Works of Frederick Engels 1889

To the Editors of The Labour Elector

Source: The Labour Elector, May 4, 1889
Transcribed: by Tony Brown.

Seeing the constant interest you take in the questions raised with regard to the coming International Working Men’s Congress, I hope you will allow a Frenchman and a Member of the so-called Marxist Organisation of France (Agglomération Parisienne), to say a few words in reply to a circular published in the Bulletin of the Paris Labour Exchange and reproduced in English, in justice of April 27th.

Now the Paris Labour Exchange is an out and out Possibilist institution. They have got hold of it with the help of the Opportunist and Radical Members of the Paris Town Council, and every trades union which dares openly oppose Possibilist principles and tactics, is at once excluded. This above mentioned circular, though issued in the name of 78 Paris Trades Unions, is therefore quite as much a Possibilist production as if issued by the Possibilist Committee themselves.

This circular calls upon “all the working class organisations of France, without distinction of the shades of Republican or Socialist opinion,” to join in the Possibilist Congress. Now this seems fair enough. And as our section of the French Socialists has driven the Possibilists entirely out of the provinces, so much so that they dared not attend their own Congress at Troyes, as soon they heard that we were to be admitted, and as our organisations in the provinces are by far more numerous than all the Possibilist organisations in France put together, no doubt we should have the majority of French delegates even in this Possibilist Congress, if a fair basis of representation was secured. But there’s the rub. The Possibilist Committee have made heaps of regulations for their Congress, but this most important point is never mentioned.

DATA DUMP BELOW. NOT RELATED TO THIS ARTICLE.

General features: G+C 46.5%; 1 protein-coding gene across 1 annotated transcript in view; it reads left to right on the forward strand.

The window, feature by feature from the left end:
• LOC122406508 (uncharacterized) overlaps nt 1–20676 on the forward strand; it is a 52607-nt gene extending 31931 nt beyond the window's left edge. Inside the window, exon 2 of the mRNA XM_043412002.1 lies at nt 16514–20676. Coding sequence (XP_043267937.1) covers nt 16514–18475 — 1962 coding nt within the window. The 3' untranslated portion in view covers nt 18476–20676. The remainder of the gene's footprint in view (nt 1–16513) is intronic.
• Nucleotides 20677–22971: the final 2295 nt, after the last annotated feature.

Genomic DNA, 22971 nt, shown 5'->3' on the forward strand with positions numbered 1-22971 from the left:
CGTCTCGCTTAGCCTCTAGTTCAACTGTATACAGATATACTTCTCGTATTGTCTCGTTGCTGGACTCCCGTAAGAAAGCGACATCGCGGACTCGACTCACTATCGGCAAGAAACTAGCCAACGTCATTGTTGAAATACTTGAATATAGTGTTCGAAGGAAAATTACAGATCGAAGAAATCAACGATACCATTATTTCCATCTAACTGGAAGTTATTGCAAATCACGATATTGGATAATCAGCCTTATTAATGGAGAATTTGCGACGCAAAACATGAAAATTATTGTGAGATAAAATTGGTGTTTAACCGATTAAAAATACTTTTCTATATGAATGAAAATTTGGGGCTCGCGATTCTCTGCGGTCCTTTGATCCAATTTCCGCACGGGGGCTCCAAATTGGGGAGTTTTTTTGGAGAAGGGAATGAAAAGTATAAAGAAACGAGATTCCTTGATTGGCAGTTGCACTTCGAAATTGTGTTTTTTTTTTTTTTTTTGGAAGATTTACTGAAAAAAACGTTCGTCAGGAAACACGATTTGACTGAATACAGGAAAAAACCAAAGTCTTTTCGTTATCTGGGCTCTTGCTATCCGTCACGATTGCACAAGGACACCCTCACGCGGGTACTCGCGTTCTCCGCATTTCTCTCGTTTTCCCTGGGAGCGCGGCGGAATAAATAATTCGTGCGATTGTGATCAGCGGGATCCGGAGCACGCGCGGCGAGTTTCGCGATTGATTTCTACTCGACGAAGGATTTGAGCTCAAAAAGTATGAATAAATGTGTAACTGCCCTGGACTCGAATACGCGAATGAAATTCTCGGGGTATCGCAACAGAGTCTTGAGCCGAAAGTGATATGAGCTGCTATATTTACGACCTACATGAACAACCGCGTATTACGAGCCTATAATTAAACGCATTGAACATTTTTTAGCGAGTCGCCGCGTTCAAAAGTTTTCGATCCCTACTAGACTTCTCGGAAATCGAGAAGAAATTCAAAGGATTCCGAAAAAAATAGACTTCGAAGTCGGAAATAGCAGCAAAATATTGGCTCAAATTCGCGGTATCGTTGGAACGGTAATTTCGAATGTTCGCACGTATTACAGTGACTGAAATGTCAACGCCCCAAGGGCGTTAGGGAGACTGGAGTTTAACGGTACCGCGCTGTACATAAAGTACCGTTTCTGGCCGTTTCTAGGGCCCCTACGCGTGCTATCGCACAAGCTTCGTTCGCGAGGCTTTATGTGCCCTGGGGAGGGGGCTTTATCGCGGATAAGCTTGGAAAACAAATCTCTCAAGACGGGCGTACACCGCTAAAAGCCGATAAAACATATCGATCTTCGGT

Nobody knows whether each group is to send one, two, or more delegates, or whether the number of delegates is to be regulated by the number of members in each group. Now, as the Possibilists are acknowledged to be strongest in Paris, they might send two or three delegates for each group, where we, in our simplicity, send only one. They may manufacture as many delegates as they like. They have them ready at hand in Paris, and need merely nominate them. And thus, with all this apparent fairness, the French section of the Congress may be turned into a packed set of Possibilists, who might treat us as they liked, unless we had an appeal to the Congress.

For this reason alone we could not give up the sovereignty of t e Congress with regard to all its internal concerns, if, indeed, that first and fundamental principle could be given up. It is not quite forgotten in London yet, I believe, that the Parliamentary Committee, last November, made it pretty clearly understood that they had hired the room, and that the Congress was there at their sufferance — and we do not want to have that repeated in Paris.